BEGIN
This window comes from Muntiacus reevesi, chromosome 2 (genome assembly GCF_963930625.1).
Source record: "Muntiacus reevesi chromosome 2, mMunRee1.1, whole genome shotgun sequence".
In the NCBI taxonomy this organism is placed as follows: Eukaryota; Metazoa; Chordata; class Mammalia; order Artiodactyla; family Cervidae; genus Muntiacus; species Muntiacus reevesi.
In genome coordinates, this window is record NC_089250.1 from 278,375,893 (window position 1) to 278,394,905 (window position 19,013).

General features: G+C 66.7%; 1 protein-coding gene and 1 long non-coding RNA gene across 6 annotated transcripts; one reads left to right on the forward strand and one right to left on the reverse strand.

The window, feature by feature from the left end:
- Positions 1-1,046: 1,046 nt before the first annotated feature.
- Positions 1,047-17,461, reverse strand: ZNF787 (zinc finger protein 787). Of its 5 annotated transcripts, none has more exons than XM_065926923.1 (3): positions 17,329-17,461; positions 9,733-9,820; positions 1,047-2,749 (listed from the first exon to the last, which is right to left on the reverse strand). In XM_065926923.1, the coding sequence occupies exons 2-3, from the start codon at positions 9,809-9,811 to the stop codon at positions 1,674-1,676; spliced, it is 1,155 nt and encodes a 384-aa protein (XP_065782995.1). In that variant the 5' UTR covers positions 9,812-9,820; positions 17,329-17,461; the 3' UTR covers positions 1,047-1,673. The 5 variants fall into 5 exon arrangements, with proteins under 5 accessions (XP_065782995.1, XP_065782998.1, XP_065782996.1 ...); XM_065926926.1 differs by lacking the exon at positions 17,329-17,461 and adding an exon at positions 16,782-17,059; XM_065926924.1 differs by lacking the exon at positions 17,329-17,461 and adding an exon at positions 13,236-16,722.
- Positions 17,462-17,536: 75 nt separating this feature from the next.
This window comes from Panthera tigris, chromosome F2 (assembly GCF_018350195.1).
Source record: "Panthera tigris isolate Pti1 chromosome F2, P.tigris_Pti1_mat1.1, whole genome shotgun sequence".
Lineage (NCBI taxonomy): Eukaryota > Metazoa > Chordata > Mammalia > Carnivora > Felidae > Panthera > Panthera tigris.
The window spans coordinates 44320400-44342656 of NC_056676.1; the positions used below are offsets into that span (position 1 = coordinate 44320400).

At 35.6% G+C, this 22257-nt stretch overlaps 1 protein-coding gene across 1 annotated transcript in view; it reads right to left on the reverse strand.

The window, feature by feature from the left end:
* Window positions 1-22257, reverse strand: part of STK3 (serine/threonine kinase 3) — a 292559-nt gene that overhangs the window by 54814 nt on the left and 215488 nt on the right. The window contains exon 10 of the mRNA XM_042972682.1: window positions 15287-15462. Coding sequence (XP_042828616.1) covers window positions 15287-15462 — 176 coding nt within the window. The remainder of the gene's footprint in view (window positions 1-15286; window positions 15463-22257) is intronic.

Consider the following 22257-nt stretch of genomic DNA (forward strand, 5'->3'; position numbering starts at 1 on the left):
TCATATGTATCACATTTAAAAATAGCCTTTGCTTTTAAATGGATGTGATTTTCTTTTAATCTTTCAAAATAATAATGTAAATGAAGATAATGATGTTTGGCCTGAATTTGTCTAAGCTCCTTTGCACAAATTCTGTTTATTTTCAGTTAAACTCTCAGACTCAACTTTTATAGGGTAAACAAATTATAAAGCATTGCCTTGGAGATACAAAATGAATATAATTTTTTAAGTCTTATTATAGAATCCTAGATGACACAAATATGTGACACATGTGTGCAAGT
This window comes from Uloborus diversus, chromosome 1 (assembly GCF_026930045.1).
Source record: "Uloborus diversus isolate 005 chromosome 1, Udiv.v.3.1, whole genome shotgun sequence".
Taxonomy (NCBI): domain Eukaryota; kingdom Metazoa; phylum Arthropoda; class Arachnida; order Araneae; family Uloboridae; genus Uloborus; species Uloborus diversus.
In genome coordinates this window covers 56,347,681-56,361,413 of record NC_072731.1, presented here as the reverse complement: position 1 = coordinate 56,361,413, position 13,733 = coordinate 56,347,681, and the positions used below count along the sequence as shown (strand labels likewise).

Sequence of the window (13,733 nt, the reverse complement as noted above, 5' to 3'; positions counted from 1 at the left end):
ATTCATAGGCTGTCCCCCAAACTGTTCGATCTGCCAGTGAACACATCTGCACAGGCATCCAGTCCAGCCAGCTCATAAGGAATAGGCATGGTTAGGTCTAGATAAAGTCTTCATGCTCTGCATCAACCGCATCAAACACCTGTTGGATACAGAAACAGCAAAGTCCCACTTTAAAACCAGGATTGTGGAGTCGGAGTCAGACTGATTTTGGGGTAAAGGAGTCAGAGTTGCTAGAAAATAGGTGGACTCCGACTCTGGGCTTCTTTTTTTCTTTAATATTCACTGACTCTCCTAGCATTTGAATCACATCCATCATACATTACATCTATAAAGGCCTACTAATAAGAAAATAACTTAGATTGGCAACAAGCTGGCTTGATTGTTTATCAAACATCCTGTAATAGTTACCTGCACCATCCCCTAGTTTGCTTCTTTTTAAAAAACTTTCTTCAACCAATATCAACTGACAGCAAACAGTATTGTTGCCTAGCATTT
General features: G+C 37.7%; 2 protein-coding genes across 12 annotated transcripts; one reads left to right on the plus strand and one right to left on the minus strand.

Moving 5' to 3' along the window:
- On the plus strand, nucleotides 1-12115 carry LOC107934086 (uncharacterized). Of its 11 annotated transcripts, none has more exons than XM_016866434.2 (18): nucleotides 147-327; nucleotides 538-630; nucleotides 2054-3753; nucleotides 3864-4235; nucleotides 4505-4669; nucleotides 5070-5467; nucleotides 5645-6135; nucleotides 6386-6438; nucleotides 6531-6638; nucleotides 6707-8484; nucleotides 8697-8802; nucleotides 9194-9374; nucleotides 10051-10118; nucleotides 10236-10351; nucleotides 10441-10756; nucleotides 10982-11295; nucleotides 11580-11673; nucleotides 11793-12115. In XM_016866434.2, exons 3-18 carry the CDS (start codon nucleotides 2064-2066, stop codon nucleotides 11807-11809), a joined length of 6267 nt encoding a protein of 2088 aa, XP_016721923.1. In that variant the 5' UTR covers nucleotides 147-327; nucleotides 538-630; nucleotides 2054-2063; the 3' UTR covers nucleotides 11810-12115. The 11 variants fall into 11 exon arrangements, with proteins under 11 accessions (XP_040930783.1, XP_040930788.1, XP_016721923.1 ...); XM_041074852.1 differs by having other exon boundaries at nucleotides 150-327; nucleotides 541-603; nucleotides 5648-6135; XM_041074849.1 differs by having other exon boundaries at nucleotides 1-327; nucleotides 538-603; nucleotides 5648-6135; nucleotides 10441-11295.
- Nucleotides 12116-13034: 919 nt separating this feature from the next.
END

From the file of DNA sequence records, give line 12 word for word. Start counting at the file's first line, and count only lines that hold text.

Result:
Lineage (NCBI taxonomy): Eukaryota > Metazoa > Chordata > Mammalia > Carnivora > Felidae > Panthera > Panthera tigris.